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All Diseases

Irritable bowel syndrome (IBS) is a common disorder that affects the large intestine (colon). Irritable bowel syndrome commonly causes cramping, abdominal pain, bloating, gas, diarrhea and constipation. IBS is a chronic condition that you will need to manage long term.

Even though signs and symptoms are uncomfortable, IBS — unlike ulcerative colitis and Crohn's disease, which are forms of inflammatory bowel disease — doesn't cause changes in bowel tissue or increase your risk of colorectal cancer.

Only a small number of people with irritable bowel syndrome have severe signs and symptoms. Some people can control their symptoms by managing diet, lifestyle and stress. Others will need medication and counseling.

Ischemic colitis occurs when blood flow to part of the large intestine (colon) is reduced due to narrowed or blocked blood vessels (arteries). The diminished blood flow provides insufficient oxygen for the cells in your digestive system. It can cause pain and can damage your colon. Ischemic colitis can affect any part of the colon, but most people experience pain on the left side of the belly area (abdomen).

Ischemic colitis is most common among people older than age 60. It can be misdiagnosed because it can easily be confused with other digestive problems. Ischemic colitis may heal on its own. But you may need medication to treat or prevent infection, or surgery if your colon has been damaged.

Itchy skin is an uncomfortable, irritating sensation that makes you want to scratch. Also known as pruritus (proo-RIE-tus), itchy skin may be the result of a rash or another condition, such as psoriasis or dermatitis. Or itchy skin may be a symptom of a disease, such as liver disease or kidney failure.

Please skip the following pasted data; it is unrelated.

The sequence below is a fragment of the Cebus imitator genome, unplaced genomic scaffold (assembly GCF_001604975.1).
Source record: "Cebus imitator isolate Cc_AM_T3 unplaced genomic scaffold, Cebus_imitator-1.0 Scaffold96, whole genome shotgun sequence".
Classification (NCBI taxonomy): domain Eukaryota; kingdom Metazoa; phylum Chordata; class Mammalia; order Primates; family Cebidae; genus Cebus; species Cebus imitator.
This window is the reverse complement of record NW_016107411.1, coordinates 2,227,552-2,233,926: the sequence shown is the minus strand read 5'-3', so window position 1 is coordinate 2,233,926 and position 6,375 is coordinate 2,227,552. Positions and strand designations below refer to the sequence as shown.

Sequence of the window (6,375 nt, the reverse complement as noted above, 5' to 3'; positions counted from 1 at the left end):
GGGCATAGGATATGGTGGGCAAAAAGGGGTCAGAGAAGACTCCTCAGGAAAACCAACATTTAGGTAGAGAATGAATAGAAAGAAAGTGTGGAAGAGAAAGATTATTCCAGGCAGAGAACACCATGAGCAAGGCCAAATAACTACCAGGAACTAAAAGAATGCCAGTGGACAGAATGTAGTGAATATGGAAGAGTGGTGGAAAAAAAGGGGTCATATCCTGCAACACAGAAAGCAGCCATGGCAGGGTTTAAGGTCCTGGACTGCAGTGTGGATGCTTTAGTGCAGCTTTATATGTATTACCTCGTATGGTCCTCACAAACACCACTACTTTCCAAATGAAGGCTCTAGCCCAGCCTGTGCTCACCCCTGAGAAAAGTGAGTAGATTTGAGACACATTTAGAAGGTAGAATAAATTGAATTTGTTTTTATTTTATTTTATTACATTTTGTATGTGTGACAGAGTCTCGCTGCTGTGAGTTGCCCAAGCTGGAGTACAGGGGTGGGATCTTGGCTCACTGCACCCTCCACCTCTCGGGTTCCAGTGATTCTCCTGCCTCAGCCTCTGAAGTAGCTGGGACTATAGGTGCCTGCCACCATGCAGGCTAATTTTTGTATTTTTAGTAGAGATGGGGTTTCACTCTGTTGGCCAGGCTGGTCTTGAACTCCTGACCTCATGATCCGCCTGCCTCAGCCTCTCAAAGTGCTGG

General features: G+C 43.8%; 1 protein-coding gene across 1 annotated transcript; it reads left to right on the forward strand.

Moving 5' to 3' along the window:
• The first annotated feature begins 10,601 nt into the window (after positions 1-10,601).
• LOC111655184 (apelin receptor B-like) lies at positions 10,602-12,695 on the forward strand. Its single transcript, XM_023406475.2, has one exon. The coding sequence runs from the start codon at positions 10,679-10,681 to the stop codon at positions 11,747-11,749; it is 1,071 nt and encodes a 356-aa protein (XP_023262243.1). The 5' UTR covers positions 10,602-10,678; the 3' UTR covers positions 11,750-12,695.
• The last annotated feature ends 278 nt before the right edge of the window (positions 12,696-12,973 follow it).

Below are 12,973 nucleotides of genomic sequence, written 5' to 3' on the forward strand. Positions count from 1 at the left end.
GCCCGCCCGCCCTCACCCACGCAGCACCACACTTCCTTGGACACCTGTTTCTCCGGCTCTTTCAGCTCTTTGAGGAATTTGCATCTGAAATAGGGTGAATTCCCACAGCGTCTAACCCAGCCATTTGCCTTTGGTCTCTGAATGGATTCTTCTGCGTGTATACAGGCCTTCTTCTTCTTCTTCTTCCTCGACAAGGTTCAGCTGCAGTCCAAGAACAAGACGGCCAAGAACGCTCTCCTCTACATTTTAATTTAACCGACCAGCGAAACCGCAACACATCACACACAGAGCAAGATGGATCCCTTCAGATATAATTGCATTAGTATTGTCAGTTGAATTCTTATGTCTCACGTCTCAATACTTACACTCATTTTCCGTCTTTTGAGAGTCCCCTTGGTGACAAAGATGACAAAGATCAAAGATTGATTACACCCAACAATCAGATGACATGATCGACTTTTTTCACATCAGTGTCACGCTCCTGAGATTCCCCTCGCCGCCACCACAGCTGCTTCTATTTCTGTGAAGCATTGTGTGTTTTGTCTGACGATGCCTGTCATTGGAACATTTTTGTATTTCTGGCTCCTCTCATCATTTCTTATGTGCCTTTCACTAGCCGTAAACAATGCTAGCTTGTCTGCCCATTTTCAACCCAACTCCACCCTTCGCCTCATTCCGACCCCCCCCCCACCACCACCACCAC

Depending on the cause of your itchy skin, it may appear normal. Or it may be red or rough or have bumps or blisters.

Long-term relief requires identifying and treating the cause of itchy skin. Itchy skin treatments include medications, wet dressings and light therapy. Self-care measures, including using anti-itch products and taking cool baths, also can help.

Jellyfish stings are relatively common problems for people swimming, wading or diving in seawaters. The long tentacles trailing from the jellyfish body can inject you with venom from thousands of microscopic barbed stingers.

Jellyfish stings vary greatly in severity. Most often they result in immediate pain and red, irritated marks on the skin. Some jellyfish stings may cause more whole-body (systemic) illness. And in rare cases jellyfish stings are life-threatening.

Most jellyfish stings get better with home treatment. Severe reactions require emergency medical care.

Jock itch (tinea cruris) is a fungal infection that affects the skin of your genitals, inner thighs and buttocks. Jock itch causes an itchy, red, often ring-shaped rash in these warm, moist areas of your body.

Jock itch gets its name because it is common in people who sweat a lot, as do athletes. It also is more likely to occur in people who are overweight.

Although often uncomfortable and bothersome, jock itch usually isn't serious. Keeping your groin area clean and dry and applying topical antifungal medications usually are sufficient to treat jock itch.